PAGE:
With the introduction of lockdown 2.0 the Job Support Scheme has been dropped and the Coronavirus Job Retention Scheme (CJRS) brought back.
Employees on furlough will be able to receive up to 80 per cent of the normal salary where they are not working for the business.
The Self-Employment Income Support Scheme has been enhanced and extended so that two further grants can be claimed for November to January 2021 and February to April 2021.
Businesses found to have incorrectly claimed payments will be subject to a 100 per cent tax charge.
Stamping out fraud
HMRC has also announced that it is now checking claims for the Eat Out to Help Out scheme using its compliance teams.
Mis-claiming has been suspected with these various schemes in the past, and HMRC has acknowledged that fraud may affect 5 per cent-10 per cent of the claims.
These fraudulent claims are estimated to be worth between £1.75bn and £3.5bn.
In response, there have been arrests and over 3,000 businesses have received letters from HMRC checking that their claims are valid.
Whistle-blowers have been active too: HMRC has received more than 8,000 calls to its fraud hotline reporting suspect businesses.
It is perhaps inevitable that in view of widespread public concern at reported fraudulent claims, HMRC will leave no stone unturned in its search for impropriety or false claims.
Businesses of all types and industries should be on their mettle. HMRC and other agencies are watching.
New legislation came into force in July 2020 which means businesses found at fault face penalties of up to 100 per cent of their erroneous claim.
But the possibility of innocence is allowed: HMRC says that where a genuine mistake was made it will not penalise the business.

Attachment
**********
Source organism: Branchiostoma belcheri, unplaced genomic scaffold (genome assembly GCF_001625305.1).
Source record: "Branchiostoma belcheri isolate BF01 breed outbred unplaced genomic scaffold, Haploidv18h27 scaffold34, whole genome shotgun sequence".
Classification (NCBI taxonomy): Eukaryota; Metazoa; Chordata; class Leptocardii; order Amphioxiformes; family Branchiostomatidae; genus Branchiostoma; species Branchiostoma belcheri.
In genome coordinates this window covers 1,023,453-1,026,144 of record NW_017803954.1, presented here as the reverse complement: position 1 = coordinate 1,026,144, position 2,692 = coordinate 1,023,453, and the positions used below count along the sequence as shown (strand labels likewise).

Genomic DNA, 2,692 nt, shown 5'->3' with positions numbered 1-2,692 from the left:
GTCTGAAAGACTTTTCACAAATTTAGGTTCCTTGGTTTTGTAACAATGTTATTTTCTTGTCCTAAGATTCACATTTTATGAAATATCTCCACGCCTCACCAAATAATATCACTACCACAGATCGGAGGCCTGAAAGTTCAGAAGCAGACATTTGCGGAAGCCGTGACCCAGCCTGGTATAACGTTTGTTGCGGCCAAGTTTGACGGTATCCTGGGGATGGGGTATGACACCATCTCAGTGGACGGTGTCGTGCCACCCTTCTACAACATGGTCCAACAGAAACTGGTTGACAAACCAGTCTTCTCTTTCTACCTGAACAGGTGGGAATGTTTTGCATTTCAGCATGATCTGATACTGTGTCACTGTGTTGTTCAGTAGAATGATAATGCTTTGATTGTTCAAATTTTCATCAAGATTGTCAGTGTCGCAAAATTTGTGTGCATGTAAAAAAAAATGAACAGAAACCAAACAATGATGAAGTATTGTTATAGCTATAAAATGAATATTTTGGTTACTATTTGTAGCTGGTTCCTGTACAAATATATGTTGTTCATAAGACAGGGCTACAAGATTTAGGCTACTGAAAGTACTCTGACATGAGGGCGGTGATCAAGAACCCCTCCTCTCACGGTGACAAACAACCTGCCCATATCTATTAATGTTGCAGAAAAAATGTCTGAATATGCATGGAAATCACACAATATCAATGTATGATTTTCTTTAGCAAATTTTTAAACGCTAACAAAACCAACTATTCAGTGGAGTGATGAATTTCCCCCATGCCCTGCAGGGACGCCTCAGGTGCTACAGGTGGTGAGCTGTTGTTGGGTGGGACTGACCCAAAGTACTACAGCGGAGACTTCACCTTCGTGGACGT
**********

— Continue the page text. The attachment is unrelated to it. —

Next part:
Nonetheless, businesses that receive a notice from HMRC that their claims are to be checked must ensure they take some simple steps to avoid the elephant traps.
Firstly, it is worth confirming whether the compliance check is covered by fee protection insurance; businesses should inform their adviser or insurers and confirm that any advisory costs will be met.
If the business under investigation is not insured against tax enquiries, it is still wise to get professional advice and minimise the risks.
Miscommunicating something to HMRC can cause difficulties down the line for the unwary or the naïve.
Second, ensuring information is presented in an organised format and meets agreed deadlines, can be key to limiting the disruption of a compliance check.
Most businesses want to cooperate - but at what cost?
Where is the line drawn on how much information is provided, or access given to key personnel?
One common problem arises when HMRC is either given unlimited access to personnel or given leave to speak to people who may not know how the claims were prepared or who at most have limited knowledge - and they then provide the HMRC officer with the wrong information.